Letting my freak flag fly: Dinner by Bobo
Sometimes we have to admit to loving something that many others don’t. For me, one of those choices is Dinner by Bobo.
It makes me giggle, it’s simultaneously intimate and elegant, and I find it endlessly interesting—I cannot stop sniffing it. It’s not for everyone, but I have a crush on it that won’t quit. It is kind of a significant other of a fragrance; I don’t necessarily want to share, but I like spending quality time with it and I think it’s worth showing off.
Although the top notes are all supposed to be citrus, it opens for me with a blast of cumin and a whisper of patchouli, boozy with an almost cognac scent that I think has something to do with peach. This is the phase that most people seem to find scrub-worthy: it is unabashedly sweaty and discordant. If you hate it in this clean-gym-sweat first blush, I understand (my partner says it should be called “Dinner with Hobo” in the initial blast), but there’s something raw and sexual and exotic here, like the thrill of wandering an open-air marketplace in a hot climate.
Rich, exotically spiced plum and peach rise up and strengthen the phantom cognac note. Cinnamon, cardamom, ginger, candied fruit, and licks of vanilla soothe away the pungency of the cumin, but never entirely lay it to rest. It is sweet, but not too sweet, as the subtle citrus, the cumin, and the tartness of the plum keep it from turning into dessert during its foody heart.
As it mellows, it loses some of the sweetness of the heart. One finds oneself scented by the memory of the cumin and spiced fruit, drunk on the booziness that carries it from beginning to end, and surrounded by voluptuous incense, musky vanilla, tartly resinous woods, and subtle flowers – creamy, powdery, and downright naughty ylang with a whisper of jasmine and violets. It takes a while to reach this stage, which lasts forever, but it is dreamy. Fragrances do not always conjure images for me, but I do get one from this last stage of Dinner: reclining on a heavy, wooden four-poster bed with incense smoldering on the nightstand, after indulging in a lavish and exotic feast, with the breeze carrying in the scent of flowers from the balcony. It smells a little tipsy, totally relaxed, sated but wide awake—and willing to try anything.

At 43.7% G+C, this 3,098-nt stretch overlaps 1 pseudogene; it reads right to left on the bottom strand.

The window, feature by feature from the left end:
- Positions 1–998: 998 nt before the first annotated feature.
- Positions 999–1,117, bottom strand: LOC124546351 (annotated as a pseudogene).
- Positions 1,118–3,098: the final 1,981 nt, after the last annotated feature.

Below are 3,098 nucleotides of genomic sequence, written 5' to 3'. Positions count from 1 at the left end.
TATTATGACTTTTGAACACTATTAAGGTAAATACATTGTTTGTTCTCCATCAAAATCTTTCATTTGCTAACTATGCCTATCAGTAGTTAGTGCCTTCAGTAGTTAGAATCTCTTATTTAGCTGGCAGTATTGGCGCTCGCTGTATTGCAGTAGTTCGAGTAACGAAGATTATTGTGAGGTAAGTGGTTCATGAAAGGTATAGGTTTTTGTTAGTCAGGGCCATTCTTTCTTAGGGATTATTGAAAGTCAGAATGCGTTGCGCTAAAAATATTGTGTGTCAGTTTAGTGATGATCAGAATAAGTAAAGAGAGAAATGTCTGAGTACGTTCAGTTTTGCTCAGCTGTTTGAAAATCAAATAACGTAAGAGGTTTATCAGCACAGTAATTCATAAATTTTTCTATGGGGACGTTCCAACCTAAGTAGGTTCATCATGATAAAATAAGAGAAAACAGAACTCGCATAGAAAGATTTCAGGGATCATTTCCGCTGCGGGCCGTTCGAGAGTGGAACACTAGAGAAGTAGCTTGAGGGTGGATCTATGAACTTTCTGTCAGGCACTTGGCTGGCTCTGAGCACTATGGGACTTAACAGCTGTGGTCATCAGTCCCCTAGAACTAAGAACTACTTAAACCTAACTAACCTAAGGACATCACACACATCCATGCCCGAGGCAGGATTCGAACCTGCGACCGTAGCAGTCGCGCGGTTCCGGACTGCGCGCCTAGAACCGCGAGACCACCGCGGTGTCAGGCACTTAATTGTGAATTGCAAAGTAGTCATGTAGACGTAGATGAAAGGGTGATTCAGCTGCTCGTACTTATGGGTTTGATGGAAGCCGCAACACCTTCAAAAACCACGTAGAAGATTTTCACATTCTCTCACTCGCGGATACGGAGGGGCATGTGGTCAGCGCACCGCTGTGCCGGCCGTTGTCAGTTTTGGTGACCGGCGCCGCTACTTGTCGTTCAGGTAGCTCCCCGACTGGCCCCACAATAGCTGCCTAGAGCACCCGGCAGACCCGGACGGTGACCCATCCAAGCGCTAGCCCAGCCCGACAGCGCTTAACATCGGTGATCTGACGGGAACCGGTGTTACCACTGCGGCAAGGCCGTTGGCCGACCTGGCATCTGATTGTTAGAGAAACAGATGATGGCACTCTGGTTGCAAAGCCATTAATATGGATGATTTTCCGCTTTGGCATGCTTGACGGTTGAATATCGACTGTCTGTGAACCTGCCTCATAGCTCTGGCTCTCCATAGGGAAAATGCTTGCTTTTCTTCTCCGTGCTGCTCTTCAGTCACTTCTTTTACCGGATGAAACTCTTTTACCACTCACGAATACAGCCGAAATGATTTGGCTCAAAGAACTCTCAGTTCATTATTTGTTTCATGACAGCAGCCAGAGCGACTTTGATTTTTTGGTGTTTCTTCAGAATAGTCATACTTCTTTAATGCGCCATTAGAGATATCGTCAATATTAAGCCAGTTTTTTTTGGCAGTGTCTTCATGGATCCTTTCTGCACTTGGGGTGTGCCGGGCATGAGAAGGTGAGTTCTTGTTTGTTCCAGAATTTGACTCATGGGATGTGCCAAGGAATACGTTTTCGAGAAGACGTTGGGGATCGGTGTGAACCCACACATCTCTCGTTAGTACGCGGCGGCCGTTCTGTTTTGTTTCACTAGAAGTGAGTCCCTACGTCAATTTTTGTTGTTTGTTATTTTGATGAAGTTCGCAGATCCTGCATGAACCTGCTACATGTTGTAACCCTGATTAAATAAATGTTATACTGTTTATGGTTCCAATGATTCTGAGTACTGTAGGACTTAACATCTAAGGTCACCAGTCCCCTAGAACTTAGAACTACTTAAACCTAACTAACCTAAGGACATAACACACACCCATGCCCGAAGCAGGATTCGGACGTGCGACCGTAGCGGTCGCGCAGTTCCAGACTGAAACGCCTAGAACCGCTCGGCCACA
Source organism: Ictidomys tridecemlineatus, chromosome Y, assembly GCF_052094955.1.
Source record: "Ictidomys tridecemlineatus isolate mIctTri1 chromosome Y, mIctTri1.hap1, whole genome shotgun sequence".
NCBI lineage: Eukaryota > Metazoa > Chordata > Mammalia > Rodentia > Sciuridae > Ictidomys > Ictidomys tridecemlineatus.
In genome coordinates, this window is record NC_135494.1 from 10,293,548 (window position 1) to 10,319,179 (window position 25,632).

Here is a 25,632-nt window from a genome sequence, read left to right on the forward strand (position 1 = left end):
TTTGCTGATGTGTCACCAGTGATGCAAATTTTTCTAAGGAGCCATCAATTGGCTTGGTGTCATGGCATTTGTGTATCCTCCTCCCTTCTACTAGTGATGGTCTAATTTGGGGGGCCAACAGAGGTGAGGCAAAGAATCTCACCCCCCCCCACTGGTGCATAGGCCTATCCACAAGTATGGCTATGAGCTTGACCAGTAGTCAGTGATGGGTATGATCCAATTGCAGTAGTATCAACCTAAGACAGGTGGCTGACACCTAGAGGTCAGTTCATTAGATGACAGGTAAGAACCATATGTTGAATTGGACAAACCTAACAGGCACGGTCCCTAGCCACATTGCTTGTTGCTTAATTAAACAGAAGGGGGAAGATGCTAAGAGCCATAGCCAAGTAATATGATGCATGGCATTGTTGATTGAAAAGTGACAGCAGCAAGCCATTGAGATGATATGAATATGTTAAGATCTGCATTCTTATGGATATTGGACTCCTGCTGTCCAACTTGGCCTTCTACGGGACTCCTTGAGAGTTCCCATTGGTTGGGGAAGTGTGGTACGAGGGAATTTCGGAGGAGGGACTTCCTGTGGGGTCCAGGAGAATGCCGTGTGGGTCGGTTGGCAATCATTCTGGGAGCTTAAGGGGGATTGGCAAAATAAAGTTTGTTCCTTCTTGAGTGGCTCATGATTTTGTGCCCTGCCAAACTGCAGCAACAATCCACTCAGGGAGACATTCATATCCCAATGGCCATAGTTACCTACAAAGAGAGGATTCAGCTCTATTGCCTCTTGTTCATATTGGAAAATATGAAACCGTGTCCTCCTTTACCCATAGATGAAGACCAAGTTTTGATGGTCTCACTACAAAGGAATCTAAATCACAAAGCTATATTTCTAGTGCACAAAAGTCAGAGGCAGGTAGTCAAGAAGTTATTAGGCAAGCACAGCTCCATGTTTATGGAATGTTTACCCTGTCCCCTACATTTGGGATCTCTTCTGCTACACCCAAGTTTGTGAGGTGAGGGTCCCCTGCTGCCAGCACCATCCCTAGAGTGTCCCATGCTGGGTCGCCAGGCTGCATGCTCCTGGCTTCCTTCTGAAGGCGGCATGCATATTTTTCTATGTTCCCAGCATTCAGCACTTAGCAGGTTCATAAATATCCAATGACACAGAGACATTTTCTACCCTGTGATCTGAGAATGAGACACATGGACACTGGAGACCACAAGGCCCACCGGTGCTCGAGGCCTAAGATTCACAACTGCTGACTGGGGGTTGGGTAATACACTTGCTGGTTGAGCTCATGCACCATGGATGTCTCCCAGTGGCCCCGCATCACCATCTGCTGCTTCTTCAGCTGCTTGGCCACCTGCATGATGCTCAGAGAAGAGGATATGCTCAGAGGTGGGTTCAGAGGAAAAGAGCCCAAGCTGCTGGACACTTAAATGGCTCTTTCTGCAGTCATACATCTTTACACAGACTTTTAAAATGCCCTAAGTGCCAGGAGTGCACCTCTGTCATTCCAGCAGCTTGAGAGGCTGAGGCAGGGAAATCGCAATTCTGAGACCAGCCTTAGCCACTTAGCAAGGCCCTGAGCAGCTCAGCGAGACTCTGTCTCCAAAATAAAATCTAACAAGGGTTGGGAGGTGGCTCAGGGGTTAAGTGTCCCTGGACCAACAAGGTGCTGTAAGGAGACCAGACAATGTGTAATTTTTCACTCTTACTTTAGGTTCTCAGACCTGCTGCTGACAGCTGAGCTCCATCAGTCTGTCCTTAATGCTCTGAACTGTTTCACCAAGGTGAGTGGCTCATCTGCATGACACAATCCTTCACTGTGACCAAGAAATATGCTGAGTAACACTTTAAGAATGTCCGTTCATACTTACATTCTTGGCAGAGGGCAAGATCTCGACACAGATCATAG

Dinner isn’t a bad name for it, but it recalls the pleasure of attending a dinner companion, not the meal itself. It’s lovable, attractive, and I love to listen to it tell its jokes and raucous stories about its exotic travels. The edible fragrances of spices and fruit are just a lush setting for all this intimate sociability.
Does it have “skank appeal?” Oh yes, in buckets. It’s a dirty, dirty beast. This is a dinner companion you want to take home and wrap in your cool clean sheets, once it’s done amusing the other guests.
It’s a hard one to characterize. It is pretty, but not conventionally so; fruity, but not innocent; it is disturbing, mellow, playful, unpredictable, and politically incorrect. The first time I wore it, my partner declared that it was very feminine. The second time, he told me that he is too hetero to be into it. It’s an enigma wrapped in a mystery, I guess.
So who can wear it? I think it would be heavenly on a man unafraid to wear all that glaceed fruit. I know that I find it yummy on a woman confident enough to weather the cumin and all that booze. I know a lot of people hate it, but I love it passionately.